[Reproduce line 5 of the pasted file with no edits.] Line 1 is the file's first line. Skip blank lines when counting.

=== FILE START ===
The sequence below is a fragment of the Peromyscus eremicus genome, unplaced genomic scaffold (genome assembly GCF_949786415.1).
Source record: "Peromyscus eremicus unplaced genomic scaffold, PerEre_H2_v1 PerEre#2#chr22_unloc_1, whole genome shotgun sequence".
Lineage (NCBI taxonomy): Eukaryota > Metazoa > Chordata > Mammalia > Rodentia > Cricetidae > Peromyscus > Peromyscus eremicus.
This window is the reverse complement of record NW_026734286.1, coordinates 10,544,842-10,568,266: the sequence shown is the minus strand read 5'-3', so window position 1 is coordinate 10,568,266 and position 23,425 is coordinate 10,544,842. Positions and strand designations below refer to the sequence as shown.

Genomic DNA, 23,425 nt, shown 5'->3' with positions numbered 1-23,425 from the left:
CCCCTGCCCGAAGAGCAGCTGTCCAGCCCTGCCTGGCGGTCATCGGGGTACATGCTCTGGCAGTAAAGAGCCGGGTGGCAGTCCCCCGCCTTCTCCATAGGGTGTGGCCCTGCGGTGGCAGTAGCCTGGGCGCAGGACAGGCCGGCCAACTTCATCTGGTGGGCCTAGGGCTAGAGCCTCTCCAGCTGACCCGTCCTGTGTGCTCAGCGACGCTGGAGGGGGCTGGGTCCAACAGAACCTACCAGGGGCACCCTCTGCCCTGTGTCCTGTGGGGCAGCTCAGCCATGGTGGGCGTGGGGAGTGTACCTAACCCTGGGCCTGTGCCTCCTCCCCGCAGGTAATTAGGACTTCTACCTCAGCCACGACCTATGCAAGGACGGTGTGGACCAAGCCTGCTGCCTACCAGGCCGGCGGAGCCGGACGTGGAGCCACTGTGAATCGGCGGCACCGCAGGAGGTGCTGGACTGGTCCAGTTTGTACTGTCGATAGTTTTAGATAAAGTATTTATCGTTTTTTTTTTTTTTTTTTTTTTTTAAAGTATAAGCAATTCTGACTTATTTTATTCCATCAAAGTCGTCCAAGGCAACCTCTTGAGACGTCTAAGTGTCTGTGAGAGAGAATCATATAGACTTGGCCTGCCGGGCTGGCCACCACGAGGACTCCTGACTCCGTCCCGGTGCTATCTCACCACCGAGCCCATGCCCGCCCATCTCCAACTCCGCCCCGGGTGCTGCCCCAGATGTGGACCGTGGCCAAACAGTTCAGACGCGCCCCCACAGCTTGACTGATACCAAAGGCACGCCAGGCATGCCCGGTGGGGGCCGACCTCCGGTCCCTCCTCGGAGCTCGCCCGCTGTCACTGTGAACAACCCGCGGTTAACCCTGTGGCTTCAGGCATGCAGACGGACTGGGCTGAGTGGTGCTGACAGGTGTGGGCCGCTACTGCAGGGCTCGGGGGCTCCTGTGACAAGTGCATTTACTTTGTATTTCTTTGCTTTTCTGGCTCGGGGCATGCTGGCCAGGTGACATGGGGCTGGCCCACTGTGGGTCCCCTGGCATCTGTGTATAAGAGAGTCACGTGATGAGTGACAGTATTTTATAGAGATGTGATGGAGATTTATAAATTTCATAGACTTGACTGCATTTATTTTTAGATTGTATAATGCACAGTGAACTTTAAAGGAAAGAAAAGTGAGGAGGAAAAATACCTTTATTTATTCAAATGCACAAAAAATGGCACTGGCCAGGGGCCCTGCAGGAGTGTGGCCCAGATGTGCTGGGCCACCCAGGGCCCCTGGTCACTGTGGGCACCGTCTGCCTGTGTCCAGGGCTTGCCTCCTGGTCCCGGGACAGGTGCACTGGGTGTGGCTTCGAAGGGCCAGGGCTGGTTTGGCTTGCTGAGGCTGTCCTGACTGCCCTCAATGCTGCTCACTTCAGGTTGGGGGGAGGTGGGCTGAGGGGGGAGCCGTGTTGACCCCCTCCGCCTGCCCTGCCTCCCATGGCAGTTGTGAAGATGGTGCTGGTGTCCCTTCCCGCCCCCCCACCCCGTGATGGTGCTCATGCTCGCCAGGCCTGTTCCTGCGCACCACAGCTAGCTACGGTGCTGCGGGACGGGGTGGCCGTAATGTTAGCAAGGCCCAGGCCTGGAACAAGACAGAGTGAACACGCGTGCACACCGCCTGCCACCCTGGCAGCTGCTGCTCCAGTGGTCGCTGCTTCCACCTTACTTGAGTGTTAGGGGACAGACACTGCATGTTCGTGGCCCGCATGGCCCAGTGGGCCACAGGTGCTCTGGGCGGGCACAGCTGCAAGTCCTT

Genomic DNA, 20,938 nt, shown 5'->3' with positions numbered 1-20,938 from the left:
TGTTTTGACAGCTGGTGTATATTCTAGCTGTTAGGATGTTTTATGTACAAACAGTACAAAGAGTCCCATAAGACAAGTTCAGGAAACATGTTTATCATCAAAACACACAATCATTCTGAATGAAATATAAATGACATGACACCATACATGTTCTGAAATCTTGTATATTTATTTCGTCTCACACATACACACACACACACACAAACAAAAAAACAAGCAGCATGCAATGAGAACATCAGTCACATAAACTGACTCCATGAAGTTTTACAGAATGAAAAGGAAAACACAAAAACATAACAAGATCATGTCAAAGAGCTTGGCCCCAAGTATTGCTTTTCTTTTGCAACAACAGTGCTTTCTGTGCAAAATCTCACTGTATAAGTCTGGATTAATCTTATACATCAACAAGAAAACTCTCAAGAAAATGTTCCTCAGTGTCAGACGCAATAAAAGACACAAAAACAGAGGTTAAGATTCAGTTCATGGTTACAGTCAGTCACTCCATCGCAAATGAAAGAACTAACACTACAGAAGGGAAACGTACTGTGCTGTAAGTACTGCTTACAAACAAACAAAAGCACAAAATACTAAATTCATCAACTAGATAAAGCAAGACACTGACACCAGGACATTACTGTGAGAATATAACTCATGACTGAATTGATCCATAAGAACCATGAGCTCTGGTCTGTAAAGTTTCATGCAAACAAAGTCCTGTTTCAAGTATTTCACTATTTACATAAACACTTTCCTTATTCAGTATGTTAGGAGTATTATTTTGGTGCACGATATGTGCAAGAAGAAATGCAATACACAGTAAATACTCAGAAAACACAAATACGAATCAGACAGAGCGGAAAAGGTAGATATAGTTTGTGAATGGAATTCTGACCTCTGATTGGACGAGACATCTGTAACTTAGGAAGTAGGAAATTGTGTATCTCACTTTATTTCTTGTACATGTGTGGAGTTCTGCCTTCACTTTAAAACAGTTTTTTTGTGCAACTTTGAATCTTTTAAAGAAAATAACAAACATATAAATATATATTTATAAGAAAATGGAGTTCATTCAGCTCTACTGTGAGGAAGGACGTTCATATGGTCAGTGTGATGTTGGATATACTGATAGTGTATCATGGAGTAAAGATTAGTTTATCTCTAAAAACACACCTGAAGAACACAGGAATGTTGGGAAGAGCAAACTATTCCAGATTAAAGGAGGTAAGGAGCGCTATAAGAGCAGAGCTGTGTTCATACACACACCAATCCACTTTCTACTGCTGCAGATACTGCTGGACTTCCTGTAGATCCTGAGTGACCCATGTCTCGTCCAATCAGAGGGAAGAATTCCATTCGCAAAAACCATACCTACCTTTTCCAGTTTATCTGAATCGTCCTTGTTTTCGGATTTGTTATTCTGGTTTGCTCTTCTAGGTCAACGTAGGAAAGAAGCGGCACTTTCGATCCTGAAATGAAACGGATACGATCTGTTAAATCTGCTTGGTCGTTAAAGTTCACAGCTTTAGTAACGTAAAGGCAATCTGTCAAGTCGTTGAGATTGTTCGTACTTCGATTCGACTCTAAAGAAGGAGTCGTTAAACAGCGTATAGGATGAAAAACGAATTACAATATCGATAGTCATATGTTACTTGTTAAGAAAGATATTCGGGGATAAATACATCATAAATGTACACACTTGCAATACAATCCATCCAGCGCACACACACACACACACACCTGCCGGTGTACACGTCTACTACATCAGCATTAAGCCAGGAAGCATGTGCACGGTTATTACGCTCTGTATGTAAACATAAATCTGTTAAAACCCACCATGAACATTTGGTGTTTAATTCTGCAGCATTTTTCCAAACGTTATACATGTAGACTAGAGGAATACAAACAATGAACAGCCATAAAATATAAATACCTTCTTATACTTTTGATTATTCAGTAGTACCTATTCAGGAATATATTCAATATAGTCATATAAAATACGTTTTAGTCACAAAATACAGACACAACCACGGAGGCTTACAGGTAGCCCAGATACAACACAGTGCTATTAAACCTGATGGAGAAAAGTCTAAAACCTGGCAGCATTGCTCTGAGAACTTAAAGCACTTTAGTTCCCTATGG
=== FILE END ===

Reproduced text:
Genomic DNA, 23,425 nt, shown 5'->3' with positions numbered 1-23,425 from the left: